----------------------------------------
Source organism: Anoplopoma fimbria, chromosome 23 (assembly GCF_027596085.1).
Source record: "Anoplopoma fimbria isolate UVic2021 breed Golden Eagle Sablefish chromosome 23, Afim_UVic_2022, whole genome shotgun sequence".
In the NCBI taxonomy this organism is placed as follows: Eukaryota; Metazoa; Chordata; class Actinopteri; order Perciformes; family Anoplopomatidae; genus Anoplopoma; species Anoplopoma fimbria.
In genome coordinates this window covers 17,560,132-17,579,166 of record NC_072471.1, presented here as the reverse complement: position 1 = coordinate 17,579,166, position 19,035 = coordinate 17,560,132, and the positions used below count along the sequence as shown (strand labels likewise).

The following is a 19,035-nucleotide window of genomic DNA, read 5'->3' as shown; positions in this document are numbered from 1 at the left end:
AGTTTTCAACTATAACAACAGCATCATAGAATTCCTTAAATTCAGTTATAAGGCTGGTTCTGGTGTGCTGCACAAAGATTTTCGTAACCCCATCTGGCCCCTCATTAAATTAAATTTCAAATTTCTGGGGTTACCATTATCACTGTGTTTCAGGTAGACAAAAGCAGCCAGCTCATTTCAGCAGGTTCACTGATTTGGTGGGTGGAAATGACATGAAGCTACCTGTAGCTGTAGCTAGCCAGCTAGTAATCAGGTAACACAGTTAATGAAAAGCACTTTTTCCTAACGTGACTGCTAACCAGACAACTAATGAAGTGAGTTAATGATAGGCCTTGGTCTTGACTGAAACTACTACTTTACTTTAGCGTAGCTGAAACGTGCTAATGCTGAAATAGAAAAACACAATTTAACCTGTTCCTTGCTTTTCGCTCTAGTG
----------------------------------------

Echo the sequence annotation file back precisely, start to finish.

Source organism: Anoplopoma fimbria, chromosome 23 (assembly GCF_027596085.1).
Source record: "Anoplopoma fimbria isolate UVic2021 breed Golden Eagle Sablefish chromosome 23, Afim_UVic_2022, whole genome shotgun sequence".
In the NCBI taxonomy this organism is placed as follows: Eukaryota; Metazoa; Chordata; class Actinopteri; order Perciformes; family Anoplopomatidae; genus Anoplopoma; species Anoplopoma fimbria.
In genome coordinates this window covers 17,560,132-17,579,166 of record NC_072471.1, presented here as the reverse complement: position 1 = coordinate 17,579,166, position 19,035 = coordinate 17,560,132, and the positions used below count along the sequence as shown (strand labels likewise).

The following is a 19,035-nucleotide window of genomic DNA, read 5'->3' as shown; positions in this document are numbered from 1 at the left end:
AGTTTTCAACTATAACAACAGCATCATAGAATTCCTTAAATTCAGTTATAAGGCTGGTTCTGGTGTGCTGCACAAAGATTTTCGTAACCCCATCTGGCCCCTCATTAAATTAAATTTCAAATTTCTGGGGTTACCATTATCACTGTGTTTCAGGTAGACAAAAGCAGCCAGCTCATTTCAGCAGGTTCACTGATTTGGTGGGTGGAAATGACATGAAGCTACCTGTAGCTGTAGCTAGCCAGCTAGTAATCAGGTAACACAGTTAATGAAAAGCACTTTTTCCTAACGTGACTGCTAACCAGACAACTAATGAAGTGAGTTAATGATAGGCCTTGGTCTTGACTGAAACTACTACTTTACTTTAGCGTAGCTGAAACGTGCTAATGCTGAAATAGAAAAACACAATTTAACCTGTTCCTTGCTTTTCGCTCTAGTG